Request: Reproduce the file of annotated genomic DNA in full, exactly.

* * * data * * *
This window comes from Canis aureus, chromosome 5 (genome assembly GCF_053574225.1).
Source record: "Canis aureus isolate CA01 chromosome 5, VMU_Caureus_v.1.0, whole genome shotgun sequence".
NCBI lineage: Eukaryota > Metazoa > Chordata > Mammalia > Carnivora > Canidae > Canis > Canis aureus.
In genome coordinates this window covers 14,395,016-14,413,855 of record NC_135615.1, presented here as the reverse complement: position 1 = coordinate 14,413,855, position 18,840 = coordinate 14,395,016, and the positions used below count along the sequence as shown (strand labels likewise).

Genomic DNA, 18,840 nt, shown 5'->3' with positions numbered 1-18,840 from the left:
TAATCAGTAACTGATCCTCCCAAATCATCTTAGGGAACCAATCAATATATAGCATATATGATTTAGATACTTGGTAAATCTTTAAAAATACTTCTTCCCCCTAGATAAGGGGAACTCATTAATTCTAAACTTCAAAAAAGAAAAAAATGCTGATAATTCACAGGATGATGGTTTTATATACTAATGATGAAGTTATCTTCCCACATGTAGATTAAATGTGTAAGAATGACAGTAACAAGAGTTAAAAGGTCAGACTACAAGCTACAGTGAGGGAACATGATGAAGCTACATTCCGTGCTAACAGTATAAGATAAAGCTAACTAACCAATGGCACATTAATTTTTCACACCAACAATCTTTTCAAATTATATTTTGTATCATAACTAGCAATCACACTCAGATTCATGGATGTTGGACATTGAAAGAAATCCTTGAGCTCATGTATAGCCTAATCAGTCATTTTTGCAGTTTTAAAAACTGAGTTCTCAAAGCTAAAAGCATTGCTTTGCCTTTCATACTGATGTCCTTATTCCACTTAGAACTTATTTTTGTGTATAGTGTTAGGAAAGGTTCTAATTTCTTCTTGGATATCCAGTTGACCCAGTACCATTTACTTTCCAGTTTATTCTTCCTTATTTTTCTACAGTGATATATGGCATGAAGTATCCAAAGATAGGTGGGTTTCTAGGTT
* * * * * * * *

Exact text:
This window comes from Canis aureus, chromosome 5 (genome assembly GCF_053574225.1).
Source record: "Canis aureus isolate CA01 chromosome 5, VMU_Caureus_v.1.0, whole genome shotgun sequence".
NCBI lineage: Eukaryota > Metazoa > Chordata > Mammalia > Carnivora > Canidae > Canis > Canis aureus.
In genome coordinates this window covers 14,395,016-14,413,855 of record NC_135615.1, presented here as the reverse complement: position 1 = coordinate 14,413,855, position 18,840 = coordinate 14,395,016, and the positions used below count along the sequence as shown (strand labels likewise).

Genomic DNA, 18,840 nt, shown 5'->3' with positions numbered 1-18,840 from the left:
TAATCAGTAACTGATCCTCCCAAATCATCTTAGGGAACCAATCAATATATAGCATATATGATTTAGATACTTGGTAAATCTTTAAAAATACTTCTTCCCCCTAGATAAGGGGAACTCATTAATTCTAAACTTCAAAAAAGAAAAAAATGCTGATAATTCACAGGATGATGGTTTTATATACTAATGATGAAGTTATCTTCCCACATGTAGATTAAATGTGTAAGAATGACAGTAACAAGAGTTAAAAGGTCAGACTACAAGCTACAGTGAGGGAACATGATGAAGCTACATTCCGTGCTAACAGTATAAGATAAAGCTAACTAACCAATGGCACATTAATTTTTCACACCAACAATCTTTTCAAATTATATTTTGTATCATAACTAGCAATCACACTCAGATTCATGGATGTTGGACATTGAAAGAAATCCTTGAGCTCATGTATAGCCTAATCAGTCATTTTTGCAGTTTTAAAAACTGAGTTCTCAAAGCTAAAAGCATTGCTTTGCCTTTCATACTGATGTCCTTATTCCACTTAGAACTTATTTTTGTGTATAGTGTTAGGAAAGGTTCTAATTTCTTCTTGGATATCCAGTTGACCCAGTACCATTTACTTTCCAGTTTATTCTTCCTTATTTTTCTACAGTGATATATGGCATGAAGTATCCAAAGATAGGTGGGTTTCTAGGTT